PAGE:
Annals of Oncology ; 32:S1147, 2021.
Article in English | EMBASE | ID: covidwho-1432892

ABSTRACT

Background: Cancer patients (pts) have higher risk of severe COVID-19 infection. However, observations are based on non-comparative retrospective studies. Evidence regarding vaccination in cancer pts is limited, but there is enough evidence to support COVID-19 vaccination, even under active treatment. Data on humoral and cellular immune response to antiviral vaccination in cancer pts are scarce. In pts receiving immunosuppressive therapies (IST) like chemotherapy and targeted therapies, seroconversion/protection rates are expected to be lower than general population, but not in pts receiving immune checkpoint inhibitors (ICI). Serum antibodies against an infectious agent may be an immunity indicator. Methods: Prospective observational longitudinal study with the intent of evaluating the humoral response of cancer pts to COVID-19 vaccination. The study includes pts diagnosed in any stage, without or under active treatment, or survivors followed in Hospital Prof. Dr. Fernando Fonseca, in partnership with Instituto Gulbenkian de Ciência. Pts are divided into 4 arms, independently of the vaccine: A – IST;B – ICI;C –Hormone therapy (HT);D – Cancer survivors. Recruitment started in March 2021, expecting at least 50 pts per arm. IgG, IgA and IgM anti-SARS-CoV-2 antibodies ELISA determination in 9 timepoints: before 1st dose and at the 3rd, 6th, 12th, 15th, 24th, 36th, 48th and 60th weeks post 1st dose. Side effects’ questionnaire will be implemented after 1st and 2nd doses. Results: Recruitment is ongoing and a total of 202 pts were enrolled, of which 178 pts have 3-weeks post 1st dose evaluated: 101 in arm A: 11 in B: 31 in C;and 35 in D.The mean age is 61.6 years, with 53.4% females. Regarding vaccines, 55 pts were submitted to ChAdOx1-S/nCoC-19, 5 to Ad26.COV2.S, 89 to BNT162b2 and 12 to mRNA-1273 vaccines. At 3 weeks, 33/97 pts (34%) in arm A, 2/11 pts (18%) in B, 14/28 pts (50%) in C and 15/35 pts (43%) in D already generated anti-spike IgG. Most common side effects were local inflammatory reaction (47%), generalized muscle pain (17%), fatigue (11%), and chills (10%). Conclusions: Efficacy and safety profiles of vaccines against COVID-19 infection in cancer pts is still unknown.This study hopes to assess differences in immunization between pts’ treatment profiles and duration profiles and safety profiles. Legal entity responsible for the study: The authors. Funding: Has not received any funding. Disclosure: All authors have declared no conflicts of interest.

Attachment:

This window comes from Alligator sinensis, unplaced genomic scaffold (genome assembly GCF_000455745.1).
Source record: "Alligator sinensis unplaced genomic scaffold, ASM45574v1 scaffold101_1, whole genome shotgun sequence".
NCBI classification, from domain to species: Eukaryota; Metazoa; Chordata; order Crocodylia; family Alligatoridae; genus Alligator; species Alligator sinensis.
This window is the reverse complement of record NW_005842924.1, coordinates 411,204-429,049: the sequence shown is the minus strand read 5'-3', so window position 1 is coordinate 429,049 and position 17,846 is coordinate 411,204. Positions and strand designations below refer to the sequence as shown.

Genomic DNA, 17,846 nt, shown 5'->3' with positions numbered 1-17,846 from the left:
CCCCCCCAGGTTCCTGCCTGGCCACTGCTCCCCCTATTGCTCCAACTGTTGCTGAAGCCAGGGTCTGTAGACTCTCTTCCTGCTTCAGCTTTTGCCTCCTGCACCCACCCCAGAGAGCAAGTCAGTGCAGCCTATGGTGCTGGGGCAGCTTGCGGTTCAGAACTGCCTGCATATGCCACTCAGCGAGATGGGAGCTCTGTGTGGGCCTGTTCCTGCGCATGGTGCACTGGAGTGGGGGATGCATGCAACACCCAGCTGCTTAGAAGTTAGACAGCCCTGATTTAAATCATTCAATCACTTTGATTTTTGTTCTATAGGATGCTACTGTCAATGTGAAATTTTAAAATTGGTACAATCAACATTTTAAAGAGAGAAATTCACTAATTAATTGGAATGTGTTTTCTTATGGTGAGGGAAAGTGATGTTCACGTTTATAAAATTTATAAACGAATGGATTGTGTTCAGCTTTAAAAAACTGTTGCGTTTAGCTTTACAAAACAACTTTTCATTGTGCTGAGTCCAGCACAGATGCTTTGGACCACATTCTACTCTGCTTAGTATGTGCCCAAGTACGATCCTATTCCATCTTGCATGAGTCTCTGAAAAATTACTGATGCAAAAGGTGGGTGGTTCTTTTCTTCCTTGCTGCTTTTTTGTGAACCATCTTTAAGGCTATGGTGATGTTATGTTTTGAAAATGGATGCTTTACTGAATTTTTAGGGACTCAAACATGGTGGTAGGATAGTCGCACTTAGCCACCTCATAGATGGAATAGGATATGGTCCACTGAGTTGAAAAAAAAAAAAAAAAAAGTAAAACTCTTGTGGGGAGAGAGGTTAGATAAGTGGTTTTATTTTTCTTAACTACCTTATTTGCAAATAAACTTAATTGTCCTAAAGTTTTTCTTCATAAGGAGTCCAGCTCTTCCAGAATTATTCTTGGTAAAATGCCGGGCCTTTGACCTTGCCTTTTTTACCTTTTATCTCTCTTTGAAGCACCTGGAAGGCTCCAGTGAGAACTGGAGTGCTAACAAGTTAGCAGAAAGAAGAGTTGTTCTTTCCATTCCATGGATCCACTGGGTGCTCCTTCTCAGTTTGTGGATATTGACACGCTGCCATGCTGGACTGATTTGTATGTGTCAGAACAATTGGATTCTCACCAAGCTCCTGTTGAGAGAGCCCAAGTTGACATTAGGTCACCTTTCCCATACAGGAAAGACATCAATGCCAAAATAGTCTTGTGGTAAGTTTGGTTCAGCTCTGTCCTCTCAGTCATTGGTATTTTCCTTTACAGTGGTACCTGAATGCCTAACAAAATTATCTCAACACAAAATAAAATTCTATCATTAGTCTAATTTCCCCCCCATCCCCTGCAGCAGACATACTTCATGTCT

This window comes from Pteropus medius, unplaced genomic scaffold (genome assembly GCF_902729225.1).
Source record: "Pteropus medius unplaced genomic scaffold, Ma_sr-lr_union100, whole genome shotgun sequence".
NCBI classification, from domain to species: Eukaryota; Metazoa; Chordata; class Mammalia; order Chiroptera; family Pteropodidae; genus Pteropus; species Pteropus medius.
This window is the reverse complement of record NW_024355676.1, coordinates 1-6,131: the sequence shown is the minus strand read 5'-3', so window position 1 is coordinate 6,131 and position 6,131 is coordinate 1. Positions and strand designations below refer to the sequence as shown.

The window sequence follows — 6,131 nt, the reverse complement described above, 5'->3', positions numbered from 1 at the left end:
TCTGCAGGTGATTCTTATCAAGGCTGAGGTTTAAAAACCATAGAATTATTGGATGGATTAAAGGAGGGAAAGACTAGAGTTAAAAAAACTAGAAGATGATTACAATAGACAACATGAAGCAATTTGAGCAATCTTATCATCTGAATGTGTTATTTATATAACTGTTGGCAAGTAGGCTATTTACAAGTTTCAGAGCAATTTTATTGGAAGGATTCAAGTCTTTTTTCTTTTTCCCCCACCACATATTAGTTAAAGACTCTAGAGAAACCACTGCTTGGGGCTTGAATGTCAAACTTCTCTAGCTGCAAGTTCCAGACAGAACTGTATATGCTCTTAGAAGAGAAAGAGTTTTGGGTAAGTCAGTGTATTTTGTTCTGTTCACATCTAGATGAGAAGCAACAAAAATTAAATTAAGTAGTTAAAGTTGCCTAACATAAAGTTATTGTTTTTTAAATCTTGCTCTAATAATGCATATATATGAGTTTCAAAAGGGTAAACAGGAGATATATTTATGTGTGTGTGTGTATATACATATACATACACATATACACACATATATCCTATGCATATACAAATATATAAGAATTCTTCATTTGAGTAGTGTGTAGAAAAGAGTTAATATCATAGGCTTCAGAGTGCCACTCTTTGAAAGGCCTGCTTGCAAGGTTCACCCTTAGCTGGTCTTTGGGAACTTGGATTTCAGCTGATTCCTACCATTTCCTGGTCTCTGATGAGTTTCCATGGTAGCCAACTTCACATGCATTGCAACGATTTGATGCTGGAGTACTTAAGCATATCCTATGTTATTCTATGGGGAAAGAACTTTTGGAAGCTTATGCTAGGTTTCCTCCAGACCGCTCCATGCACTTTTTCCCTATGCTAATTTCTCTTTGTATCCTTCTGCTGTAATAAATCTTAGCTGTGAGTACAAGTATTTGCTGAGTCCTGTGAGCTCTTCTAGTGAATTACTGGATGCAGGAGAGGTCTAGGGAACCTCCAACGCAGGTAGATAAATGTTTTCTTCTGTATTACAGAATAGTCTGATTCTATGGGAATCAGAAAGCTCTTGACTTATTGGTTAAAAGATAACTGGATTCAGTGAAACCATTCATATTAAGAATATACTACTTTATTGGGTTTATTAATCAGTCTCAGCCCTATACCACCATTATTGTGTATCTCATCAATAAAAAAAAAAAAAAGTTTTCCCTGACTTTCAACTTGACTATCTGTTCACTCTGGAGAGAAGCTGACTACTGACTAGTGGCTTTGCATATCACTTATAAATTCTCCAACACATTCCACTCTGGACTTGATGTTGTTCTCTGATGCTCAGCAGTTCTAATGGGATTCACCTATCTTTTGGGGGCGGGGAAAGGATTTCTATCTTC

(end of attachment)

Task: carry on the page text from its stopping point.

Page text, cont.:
5.
Sistemas & Gestao ; 16(2):187-195, 2021.
Article in Portuguese | Web of Science | ID: covidwho-1399722

ABSTRACT